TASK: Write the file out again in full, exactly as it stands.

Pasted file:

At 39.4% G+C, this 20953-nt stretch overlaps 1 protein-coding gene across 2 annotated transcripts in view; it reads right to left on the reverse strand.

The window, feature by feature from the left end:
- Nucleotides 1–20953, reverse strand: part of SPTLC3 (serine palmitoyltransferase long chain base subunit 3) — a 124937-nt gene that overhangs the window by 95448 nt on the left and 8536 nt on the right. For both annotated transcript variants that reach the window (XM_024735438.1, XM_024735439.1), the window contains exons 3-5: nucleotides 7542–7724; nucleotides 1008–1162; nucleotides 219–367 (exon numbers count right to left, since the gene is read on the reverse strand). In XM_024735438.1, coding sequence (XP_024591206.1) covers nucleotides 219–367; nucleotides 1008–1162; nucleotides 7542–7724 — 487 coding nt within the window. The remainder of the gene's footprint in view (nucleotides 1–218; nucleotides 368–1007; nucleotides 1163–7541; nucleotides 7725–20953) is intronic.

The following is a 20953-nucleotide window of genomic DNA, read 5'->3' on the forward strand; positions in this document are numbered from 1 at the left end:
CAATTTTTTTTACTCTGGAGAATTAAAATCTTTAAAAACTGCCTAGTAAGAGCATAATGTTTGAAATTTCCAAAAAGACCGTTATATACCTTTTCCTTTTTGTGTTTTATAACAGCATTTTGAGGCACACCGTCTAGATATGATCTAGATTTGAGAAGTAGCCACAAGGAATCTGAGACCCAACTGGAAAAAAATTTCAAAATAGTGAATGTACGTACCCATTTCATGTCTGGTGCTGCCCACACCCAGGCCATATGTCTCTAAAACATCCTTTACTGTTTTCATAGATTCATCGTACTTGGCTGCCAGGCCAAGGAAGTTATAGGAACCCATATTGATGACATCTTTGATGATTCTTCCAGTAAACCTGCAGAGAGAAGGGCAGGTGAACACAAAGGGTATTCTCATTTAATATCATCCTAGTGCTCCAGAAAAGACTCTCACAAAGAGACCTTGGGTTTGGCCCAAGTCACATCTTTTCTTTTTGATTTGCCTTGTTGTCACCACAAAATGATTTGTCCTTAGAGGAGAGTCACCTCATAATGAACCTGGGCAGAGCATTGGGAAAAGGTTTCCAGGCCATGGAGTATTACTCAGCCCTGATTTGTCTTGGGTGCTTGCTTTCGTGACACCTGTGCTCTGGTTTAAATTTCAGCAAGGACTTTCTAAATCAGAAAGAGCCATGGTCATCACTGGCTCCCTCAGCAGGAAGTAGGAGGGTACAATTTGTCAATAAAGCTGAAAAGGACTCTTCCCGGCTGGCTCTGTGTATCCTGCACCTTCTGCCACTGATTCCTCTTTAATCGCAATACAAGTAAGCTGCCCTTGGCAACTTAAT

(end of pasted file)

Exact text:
At 39.4% G+C, this 20953-nt stretch overlaps 1 protein-coding gene across 2 annotated transcripts in view; it reads right to left on the reverse strand.

The window, feature by feature from the left end:
- Nucleotides 1–20953, reverse strand: part of SPTLC3 (serine palmitoyltransferase long chain base subunit 3) — a 124937-nt gene that overhangs the window by 95448 nt on the left and 8536 nt on the right. For both annotated transcript variants that reach the window (XM_024735438.1, XM_024735439.1), the window contains exons 3-5: nucleotides 7542–7724; nucleotides 1008–1162; nucleotides 219–367 (exon numbers count right to left, since the gene is read on the reverse strand). In XM_024735438.1, coding sequence (XP_024591206.1) covers nucleotides 219–367; nucleotides 1008–1162; nucleotides 7542–7724 — 487 coding nt within the window. The remainder of the gene's footprint in view (nucleotides 1–218; nucleotides 368–1007; nucleotides 1163–7541; nucleotides 7725–20953) is intronic.

The following is a 20953-nucleotide window of genomic DNA, read 5'->3' on the forward strand; positions in this document are numbered from 1 at the left end:
CAATTTTTTTTACTCTGGAGAATTAAAATCTTTAAAAACTGCCTAGTAAGAGCATAATGTTTGAAATTTCCAAAAAGACCGTTATATACCTTTTCCTTTTTGTGTTTTATAACAGCATTTTGAGGCACACCGTCTAGATATGATCTAGATTTGAGAAGTAGCCACAAGGAATCTGAGACCCAACTGGAAAAAAATTTCAAAATAGTGAATGTACGTACCCATTTCATGTCTGGTGCTGCCCACACCCAGGCCATATGTCTCTAAAACATCCTTTACTGTTTTCATAGATTCATCGTACTTGGCTGCCAGGCCAAGGAAGTTATAGGAACCCATATTGATGACATCTTTGATGATTCTTCCAGTAAACCTGCAGAGAGAAGGGCAGGTGAACACAAAGGGTATTCTCATTTAATATCATCCTAGTGCTCCAGAAAAGACTCTCACAAAGAGACCTTGGGTTTGGCCCAAGTCACATCTTTTCTTTTTGATTTGCCTTGTTGTCACCACAAAATGATTTGTCCTTAGAGGAGAGTCACCTCATAATGAACCTGGGCAGAGCATTGGGAAAAGGTTTCCAGGCCATGGAGTATTACTCAGCCCTGATTTGTCTTGGGTGCTTGCTTTCGTGACACCTGTGCTCTGGTTTAAATTTCAGCAAGGACTTTCTAAATCAGAAAGAGCCATGGTCATCACTGGCTCCCTCAGCAGGAAGTAGGAGGGTACAATTTGTCAATAAAGCTGAAAAGGACTCTTCCCGGCTGGCTCTGTGTATCCTGCACCTTCTGCCACTGATTCCTCTTTAATCGCAATACAAGTAAGCTGCCCTTGGCAACTTAAT